A caucus divided

While promoting Walz’s 2050 legislation was billed as the climate group’s top priority, Senate DFLers don’t appear to unanimously support it, only a plan to work on it. 

Bakk said he hadn’t read the measure, which was introduced in March. But he said the bill, like most, would change as it moves through the Legislature based on input from lawmakers and others. “I do think that the governor’s bold vision here, when it results in a piece of legislation that gets to his desk, there will be bipartisan support for it,” Bakk said.

Jessica Looman, executive director of the building trades council, said Walz’s legislation was a “really great foundation” but needed changes, such as “strengthen the understanding that nuclear is part of a carbon free energy future.” Walz’s original bill would not lift a moratorium on new nuclear projects and does not classify existing nuclear power plants as a “carbon-free resource.”

But while lawmakers pledged to sort out those differences, they remain split on other climate change issues. Bakk supports the $2.6 billion Line 3 project, which would build a 337-mile oil pipeline to replace an aging and corroding one that is currently running at half capacity.

The PUC has repeatedly said the line is necessary, but environmental groups and some DFLers argue that new long-term infrastructure for fossil fuels will exacerbate climate change in a time of crisis and risk spills.

Jessica Looman
MinnPost photo by Walker Orenstein
Jessica Looman, executive director of the building trades council, said Gov. Tim Walz’s legislation was a “really great foundation” but needed changes, such as “strengthen the understanding that nuclear is part of a carbon free energy future.”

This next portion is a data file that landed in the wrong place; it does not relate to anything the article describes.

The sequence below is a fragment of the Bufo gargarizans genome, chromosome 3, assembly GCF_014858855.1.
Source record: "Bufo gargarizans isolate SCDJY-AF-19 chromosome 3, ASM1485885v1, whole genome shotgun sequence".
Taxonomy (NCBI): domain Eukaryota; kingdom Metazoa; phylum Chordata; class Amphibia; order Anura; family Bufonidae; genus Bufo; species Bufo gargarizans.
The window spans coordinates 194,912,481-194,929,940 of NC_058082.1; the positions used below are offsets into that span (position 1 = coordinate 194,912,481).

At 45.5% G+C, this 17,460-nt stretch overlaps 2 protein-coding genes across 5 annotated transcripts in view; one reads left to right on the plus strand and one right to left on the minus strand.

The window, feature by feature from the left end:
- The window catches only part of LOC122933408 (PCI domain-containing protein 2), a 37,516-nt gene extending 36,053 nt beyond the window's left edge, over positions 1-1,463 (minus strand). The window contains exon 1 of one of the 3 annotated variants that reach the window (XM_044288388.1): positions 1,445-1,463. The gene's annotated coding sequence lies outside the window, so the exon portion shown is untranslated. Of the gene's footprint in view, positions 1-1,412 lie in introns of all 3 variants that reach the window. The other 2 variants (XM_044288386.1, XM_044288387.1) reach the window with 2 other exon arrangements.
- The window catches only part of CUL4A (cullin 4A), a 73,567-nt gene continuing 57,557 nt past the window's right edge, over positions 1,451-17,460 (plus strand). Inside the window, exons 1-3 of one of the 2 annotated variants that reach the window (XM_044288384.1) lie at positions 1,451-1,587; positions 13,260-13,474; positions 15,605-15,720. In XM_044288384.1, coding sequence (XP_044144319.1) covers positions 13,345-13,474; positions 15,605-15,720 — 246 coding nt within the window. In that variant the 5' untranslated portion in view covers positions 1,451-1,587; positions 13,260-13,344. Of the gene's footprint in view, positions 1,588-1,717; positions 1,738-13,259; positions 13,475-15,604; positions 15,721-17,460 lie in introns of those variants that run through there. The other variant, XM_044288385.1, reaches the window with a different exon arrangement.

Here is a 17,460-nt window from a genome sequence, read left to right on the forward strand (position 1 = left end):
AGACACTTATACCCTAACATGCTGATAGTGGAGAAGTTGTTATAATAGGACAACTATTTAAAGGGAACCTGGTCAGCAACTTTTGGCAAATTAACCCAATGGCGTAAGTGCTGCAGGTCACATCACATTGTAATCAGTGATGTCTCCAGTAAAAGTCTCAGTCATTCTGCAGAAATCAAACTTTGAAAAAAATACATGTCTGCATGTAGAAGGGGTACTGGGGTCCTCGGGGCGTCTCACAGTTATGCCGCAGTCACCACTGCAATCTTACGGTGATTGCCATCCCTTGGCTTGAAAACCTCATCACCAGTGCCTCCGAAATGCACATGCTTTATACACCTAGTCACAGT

Minnesota regulators released a new court-ordered environmental review of the pipeline on Monday that analyzed the effect an oil spill could have on Lake Superior. The assessment found it would be unlikely that a worst-case spill into a tributary of the St. Louis River would reach Lake Superior.

“I think the issue with the pipeline is there’s a 50-year-old pipe that is at the end of its life cycle,” Bakk said. “Something bad is going to happen if the structure doesn’t last forever.”

Sen. John Marty, a Roseville DFLer and staunch opponent of Line 3, said the climate caucus is a “huge sign that people are beginning to take climate seriously.” He also said he maintains “if you care about climate, you’ve got to stop these projects.”

Brett Benson, a spokesman for the climate advocacy group MN350, said the caucus and Walz’s recent creation of a climate subcabinet are “great steps,” but not enough. “Any kind of plan or caucus that doesn’t take into account the misguided Line 3 pipeline and doesn’t take a firm position against it is not really bold leadership.” 

Kent, the Woodbury DFLer challenging Bakk, said at the Tuesday news conference she has not decided if Line 3 should be built. “That’s the point of why we’re here today,” she said. “These are important questions and we need everybody to have a chance to have these conversations and talk about where they stand.”

Comments (14)

  1. Submitted by Ray J Wallin on 12/12/2019 - 09:12 am.

    This article shows why response to climate change is not a political issue. Even among Democrats, there is no plan that treats climate change as the ‘crisis’ it is advertised to be. Many DFL’ers want the pipeline. And proposing a carbon neutral plan by 2050 may be noble, but a 30-year plan is not a ‘crisis’ response.

    Why don’t we quit yelling across the aisle accusing the ‘other’ side as the bad guy, lay the actual facts on the table, and have a mature discussion.

    • Submitted by richard owens on 12/12/2019 - 10:40 am.